Scientists Develop Plastic-Eating Enzyme

Researchers from the University of Portsmouth and the U.S. Department of Energy’s National Renewable Energy Laboratory developed an enzyme by sheer accident while examining the structure of a natural enzyme found in a waste recycling center in Japan.

The enzyme, Ideonella Sakaiensis 201-F6, degrades polyethylene terephthalate, a substance that was patented as a plastic in the 1940s and is currently used to produce plastic bottles. This is an exciting and promising discovery, as plastic is currently expected to be as common in oceans as fish by the year 2050. Discoveries like this could curb that and greatly reduce the amount of garbage in oceans and landfills around the world.

The original aim of the study was to research the structure of the enzyme that had been found in Japan. “We hoped to determine its structure to aid in protein engineering, but we ended up going a step further and accidentally engineered an enzyme with improved performance at breaking down these plastics,” said lead researcher Gregg Beckham.

According to the University of Portsmouth, this remarkable enzyme “could result in a recycling solution for millions of tonnes of plastic bottles, made of polyethylene terephthalate, or PET, which currently persists for hundreds of years in the environment.”

“Few could have predicted that since plastics became popular in the 1960s, huge plastic waste patches would be found floating in oceans or washed up on once pristine beaches all over the world,” said Portsmouth’s Instituted of Biological and Biomedical Sciences Director John McGeehan. “We can all play a significant part in dealing with the plastic problem, but the scientific community who ultimately created these ‘wonder-materials,’ must now use all the technology at their disposal to develop real solutions.”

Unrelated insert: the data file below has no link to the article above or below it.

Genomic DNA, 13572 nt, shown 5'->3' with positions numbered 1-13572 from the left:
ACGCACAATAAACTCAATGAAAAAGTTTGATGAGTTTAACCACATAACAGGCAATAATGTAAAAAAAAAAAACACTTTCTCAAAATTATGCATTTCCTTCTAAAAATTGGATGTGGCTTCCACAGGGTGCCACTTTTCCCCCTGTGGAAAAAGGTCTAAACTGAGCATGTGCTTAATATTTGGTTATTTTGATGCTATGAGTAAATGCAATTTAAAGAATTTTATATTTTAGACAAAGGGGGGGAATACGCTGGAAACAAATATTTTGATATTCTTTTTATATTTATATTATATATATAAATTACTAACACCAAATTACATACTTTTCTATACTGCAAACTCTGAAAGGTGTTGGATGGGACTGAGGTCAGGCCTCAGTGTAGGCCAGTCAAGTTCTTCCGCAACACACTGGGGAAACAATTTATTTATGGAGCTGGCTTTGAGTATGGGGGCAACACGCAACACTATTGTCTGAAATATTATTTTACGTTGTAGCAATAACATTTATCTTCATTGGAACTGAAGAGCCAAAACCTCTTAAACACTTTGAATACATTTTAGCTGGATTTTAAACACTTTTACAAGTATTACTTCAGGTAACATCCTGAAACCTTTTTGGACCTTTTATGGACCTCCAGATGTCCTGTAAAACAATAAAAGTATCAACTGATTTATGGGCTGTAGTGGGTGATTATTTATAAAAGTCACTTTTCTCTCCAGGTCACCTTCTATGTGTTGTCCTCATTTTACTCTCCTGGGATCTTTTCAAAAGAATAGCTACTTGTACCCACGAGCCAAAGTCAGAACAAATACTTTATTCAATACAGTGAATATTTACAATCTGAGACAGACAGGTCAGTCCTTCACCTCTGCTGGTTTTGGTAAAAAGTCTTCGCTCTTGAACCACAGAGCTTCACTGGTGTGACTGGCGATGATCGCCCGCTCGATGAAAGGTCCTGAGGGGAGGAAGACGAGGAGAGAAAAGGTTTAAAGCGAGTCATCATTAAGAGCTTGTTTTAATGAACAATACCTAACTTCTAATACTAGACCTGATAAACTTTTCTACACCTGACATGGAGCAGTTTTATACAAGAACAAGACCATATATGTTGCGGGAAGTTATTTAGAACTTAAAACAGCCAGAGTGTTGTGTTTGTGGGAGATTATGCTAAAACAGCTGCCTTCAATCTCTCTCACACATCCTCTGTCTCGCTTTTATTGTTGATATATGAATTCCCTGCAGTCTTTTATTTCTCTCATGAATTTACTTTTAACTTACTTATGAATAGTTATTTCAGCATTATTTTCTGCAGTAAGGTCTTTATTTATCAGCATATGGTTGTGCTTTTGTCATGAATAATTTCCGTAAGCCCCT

Lead author Harris Austin, jointly funded by the University of Portsmouth and National Renewable Energy Laboratory (NREL) stated that this was “just the beginning” for research on this enzyme and its potential. “I am delighted to be part of an international team that is tackling one of the biggest problems facing our planet.”

The enzyme is capable of breaking down plastics in only two days. However, it currently does not work on a larger scale. Going forward, Harris and his team of researchers hope to change that and are working to improve the enzyme, with the goal of allowing it to be used industrially to break down large amounts of plastic in a fraction of the time.

 

Did you miss this?

Other Popular Stories

  • Oil producers agree to cut output to boost prices as global supply remains higher than demand
  • Pembina set for biggest expansion in its history
  • Canada-France space agencies test stratosphere balloon in Ontario
  • Manufacturing sector faced difficult conditions in September: survey
  • Continued strength in manufacturing in November: RBC
  • Oil leads Canada's GDP growth while OPEC production cuts have prices surging
  • Elon Musk's Hyperloop vision racing ahead of naysayers and regulators — Boring Company receives permission to tunnel 10 miles; early tests of tube successful
  • Ontario to improve business "climate" for automotive industry; special focus on autonomous vehicle development
  • Government urges aerospace innovation, adoption of new technologies
  • Canada's small businesses encouraged to invest for success
  • Researchers claim micro-fluidics breakthrough with liquid metal pump
  • Ford investment in Oakville gets auto industry "on the move again"
  • Elon Musk, the master of disruptive technology companies: his life, successes — and failures
  • Interstellar Mission to Commemorate 100th Anniversary of Moon Landing
  • Modest business growth forecast as manufacturing slows in June
  • Small business tax rate cut to 3.5 percent will only partially mitigate impact of minimum wage increases, both set for January 1 in Ontario
  • BC sees 100,000 LNG jobs, $1 trillion in revenues
  • 99.99% of Salt Removed from Sea Water with Innovative Nano-Filter — Important with Changing Global Weather
  • Mobile Office Pod Engineered in Nissan Van for Remote Workers
  • Pembina to build $350 million diluent hub
Scroll to Top